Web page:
Apache Corp Spills Toxic Waste in Canada...what does this mean for Alaska's belugas?
Here’s a bad omen for Cook Inlet beluga whales. Apache Corp. – the same company that’s exploring for oil and gas in delicate Cook Inlet, Alaska – spilled an astounding 2.5 million gallons of toxic waste in Alberta, Canada this month.
The Alberta spill was big news last week, although it took the company almost two weeks to report it (and only after a local TV station got wind of the story). Local residents now say the entire spill area is a dead zone.
“Every plant and tree died” in the area touched by the spill, said James Ahnassay, chief of the Dene Tha First Nation.
Information compiled by the Dene Tha suggests the spill was toxic, though Apache minimized the spill as “salty water,” with “trace amounts” of oil.
In Alaska, Apache has promised to “minimize” any impact to critically endangered Cook Inlet beluga whales as it explores for oil and gas in Cook Inlet.
Apache Alaska Corp. has leased approximately 850,000 acres in Cook Inlet to explore for oil and gas. It has already finished year one of exploration. Concerned about impacts to beluga whales and other marine mammals from high-energy airgun surveys, NRDC, the Native Village of Chickaloon, Center for Water Advocacy, and Center for Biological Diversity challenged Apache’s permit – which allowed the company to “take” 30 beluga whales during the first year of its seismic exploration.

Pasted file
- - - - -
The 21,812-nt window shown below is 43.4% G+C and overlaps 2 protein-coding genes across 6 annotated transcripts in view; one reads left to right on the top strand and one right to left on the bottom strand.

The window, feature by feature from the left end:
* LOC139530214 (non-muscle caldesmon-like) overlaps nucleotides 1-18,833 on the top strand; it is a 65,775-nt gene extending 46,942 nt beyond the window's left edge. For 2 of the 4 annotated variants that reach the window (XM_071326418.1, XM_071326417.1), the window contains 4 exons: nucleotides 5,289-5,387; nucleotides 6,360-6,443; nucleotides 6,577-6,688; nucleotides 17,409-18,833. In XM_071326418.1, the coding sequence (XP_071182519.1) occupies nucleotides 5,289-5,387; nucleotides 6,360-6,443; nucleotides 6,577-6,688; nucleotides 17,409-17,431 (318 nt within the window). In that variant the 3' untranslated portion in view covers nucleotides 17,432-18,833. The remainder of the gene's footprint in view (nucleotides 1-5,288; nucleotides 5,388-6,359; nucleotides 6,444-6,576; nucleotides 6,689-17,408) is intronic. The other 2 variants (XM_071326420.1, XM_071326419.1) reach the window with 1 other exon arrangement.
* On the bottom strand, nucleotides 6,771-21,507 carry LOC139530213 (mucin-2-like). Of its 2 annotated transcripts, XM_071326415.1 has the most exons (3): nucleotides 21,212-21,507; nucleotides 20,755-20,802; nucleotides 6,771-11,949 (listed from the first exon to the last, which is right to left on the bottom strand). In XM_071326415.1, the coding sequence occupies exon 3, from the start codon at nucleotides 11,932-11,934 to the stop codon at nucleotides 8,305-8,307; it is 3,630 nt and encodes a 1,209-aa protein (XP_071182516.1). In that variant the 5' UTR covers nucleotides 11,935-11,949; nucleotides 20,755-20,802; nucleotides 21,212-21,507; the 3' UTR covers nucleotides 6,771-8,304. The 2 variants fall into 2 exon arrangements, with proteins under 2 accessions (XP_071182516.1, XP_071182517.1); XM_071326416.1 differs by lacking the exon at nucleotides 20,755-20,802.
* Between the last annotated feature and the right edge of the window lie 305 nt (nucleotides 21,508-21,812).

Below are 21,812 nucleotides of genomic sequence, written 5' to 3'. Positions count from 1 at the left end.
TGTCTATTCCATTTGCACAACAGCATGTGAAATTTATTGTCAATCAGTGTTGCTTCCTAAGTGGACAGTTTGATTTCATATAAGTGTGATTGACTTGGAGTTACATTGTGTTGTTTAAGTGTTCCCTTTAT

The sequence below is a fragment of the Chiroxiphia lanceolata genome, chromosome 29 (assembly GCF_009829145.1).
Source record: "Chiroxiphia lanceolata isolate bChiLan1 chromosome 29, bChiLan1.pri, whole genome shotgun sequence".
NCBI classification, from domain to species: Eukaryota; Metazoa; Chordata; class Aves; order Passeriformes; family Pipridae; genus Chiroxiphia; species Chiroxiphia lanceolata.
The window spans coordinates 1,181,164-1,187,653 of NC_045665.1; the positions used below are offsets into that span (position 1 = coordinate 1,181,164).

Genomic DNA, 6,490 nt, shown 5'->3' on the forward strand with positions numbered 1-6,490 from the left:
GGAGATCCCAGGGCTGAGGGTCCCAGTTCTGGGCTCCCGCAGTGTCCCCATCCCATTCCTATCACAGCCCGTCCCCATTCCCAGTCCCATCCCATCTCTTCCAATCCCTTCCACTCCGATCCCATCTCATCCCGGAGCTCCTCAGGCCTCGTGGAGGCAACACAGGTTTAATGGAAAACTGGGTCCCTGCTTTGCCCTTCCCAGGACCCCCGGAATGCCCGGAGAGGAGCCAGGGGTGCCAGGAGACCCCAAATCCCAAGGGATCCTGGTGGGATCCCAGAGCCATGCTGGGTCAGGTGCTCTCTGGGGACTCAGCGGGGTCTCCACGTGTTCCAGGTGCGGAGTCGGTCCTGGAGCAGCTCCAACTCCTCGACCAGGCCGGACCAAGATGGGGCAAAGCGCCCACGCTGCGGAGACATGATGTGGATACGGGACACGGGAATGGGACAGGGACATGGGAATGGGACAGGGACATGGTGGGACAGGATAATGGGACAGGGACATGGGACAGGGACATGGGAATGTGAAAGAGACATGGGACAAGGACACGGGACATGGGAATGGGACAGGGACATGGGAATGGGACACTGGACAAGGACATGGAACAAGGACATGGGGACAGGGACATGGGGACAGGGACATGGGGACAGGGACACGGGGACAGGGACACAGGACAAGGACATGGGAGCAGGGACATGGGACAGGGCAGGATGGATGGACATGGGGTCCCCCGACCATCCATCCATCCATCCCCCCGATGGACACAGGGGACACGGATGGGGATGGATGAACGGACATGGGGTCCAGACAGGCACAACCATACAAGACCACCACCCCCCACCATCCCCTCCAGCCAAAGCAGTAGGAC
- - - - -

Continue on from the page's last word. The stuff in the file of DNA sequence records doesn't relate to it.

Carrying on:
Did I mention that Cook Inlet beluga whales are highly endangered and only 312 of them are left on the planet?
Last month, a U.S. District Court Judge in Alaska ruled that the federal government’s decision to authorize Apache Alaska’s oil and gas exploration violated three federal statutes. The court ruled that the National Marine Fisheries Service (NMFS) underestimated the take of Cook Inlet beluga whales, thereby rendering its calculations “arbitrary and capricious” and its permit to Apache “clearly erroneous” under the law.
The court ruled in favor of NMFS on other issues, finding that NMFS did not fail in its duty to ensure the availability of belugas for subsistence uses.
At the outset of the litigation, Gary Harrison, the traditional chief of the Chickaloon Native Village, expressed frustration with the potential impacts of Apache’s exploration on subsistence culture: “Belugas are sacred to my tribe and part of our tradition. Because so few of the whales remain, we no longer hunt them. Indigenous peoples are working to protect these whales, yet industry [Apache] can come into the Cook Inlet and harass 30 beluga whales every year as they look for oil and gas. It’s simply wrong.”
It turns out Chief Gary was right. At least in Canada, Apache has left behind a huge swath of destruction.
We’re continuing to fight to ensure that the past is not prologue in Cook Inlet. Because Cook Inlet is no place to gamble on industry mistakes…or we could end up with 2.5 million gallons of spilled of toxic waste.
Photo courtesy of NOAA
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